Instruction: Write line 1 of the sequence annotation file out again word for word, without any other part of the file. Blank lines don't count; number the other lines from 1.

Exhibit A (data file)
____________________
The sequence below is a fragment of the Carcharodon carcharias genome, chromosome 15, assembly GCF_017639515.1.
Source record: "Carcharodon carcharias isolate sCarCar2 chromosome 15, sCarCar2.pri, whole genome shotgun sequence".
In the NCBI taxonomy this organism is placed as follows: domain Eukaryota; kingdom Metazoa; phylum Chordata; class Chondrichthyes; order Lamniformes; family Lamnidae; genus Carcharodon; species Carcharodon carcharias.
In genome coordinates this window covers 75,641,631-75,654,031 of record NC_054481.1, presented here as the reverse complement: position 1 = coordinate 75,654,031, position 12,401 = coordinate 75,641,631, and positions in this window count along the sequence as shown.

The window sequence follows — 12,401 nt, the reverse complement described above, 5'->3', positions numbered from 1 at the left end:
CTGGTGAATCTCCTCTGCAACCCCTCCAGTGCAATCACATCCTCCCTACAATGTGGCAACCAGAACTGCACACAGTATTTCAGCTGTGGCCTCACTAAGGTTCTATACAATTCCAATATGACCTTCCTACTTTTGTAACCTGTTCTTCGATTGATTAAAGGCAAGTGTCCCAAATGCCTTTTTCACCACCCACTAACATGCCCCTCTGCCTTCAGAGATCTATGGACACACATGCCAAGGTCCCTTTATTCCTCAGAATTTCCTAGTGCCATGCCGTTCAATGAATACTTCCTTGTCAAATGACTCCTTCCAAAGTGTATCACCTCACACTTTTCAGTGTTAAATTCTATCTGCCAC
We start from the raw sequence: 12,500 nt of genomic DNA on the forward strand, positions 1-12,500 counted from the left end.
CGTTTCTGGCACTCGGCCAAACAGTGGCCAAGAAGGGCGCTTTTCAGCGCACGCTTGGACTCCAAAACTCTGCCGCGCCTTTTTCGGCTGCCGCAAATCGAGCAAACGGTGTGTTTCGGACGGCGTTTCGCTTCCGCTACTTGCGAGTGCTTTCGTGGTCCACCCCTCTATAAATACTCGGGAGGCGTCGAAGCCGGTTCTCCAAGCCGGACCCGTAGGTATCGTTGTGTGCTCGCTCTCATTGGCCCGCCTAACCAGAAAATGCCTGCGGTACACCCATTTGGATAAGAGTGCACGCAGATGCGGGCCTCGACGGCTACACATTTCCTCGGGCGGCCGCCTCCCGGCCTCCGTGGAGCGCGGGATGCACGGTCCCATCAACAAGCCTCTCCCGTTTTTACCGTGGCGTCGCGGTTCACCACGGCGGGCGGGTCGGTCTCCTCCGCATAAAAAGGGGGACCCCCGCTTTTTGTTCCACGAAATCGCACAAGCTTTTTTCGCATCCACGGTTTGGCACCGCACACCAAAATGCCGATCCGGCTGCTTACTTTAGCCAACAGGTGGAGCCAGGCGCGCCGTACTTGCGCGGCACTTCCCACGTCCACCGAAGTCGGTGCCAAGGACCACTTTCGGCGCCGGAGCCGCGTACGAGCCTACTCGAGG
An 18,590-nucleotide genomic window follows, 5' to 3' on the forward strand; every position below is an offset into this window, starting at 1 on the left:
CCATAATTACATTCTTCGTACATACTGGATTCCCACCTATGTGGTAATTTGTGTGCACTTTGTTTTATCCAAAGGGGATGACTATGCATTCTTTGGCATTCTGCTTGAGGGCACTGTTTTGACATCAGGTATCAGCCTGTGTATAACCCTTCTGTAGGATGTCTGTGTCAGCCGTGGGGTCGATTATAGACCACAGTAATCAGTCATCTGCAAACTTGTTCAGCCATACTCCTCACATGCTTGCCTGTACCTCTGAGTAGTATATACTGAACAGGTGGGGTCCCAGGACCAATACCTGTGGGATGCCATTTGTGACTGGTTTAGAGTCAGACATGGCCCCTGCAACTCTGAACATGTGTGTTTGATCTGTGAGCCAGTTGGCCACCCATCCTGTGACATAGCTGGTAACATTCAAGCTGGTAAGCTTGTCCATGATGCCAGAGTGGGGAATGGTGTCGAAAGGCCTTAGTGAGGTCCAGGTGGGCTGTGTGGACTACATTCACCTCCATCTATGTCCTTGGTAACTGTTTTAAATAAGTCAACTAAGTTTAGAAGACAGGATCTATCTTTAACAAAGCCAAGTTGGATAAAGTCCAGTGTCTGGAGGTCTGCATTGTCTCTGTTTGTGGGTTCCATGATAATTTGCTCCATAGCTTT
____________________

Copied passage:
The sequence below is a fragment of the Carcharodon carcharias genome, chromosome 15, assembly GCF_017639515.1.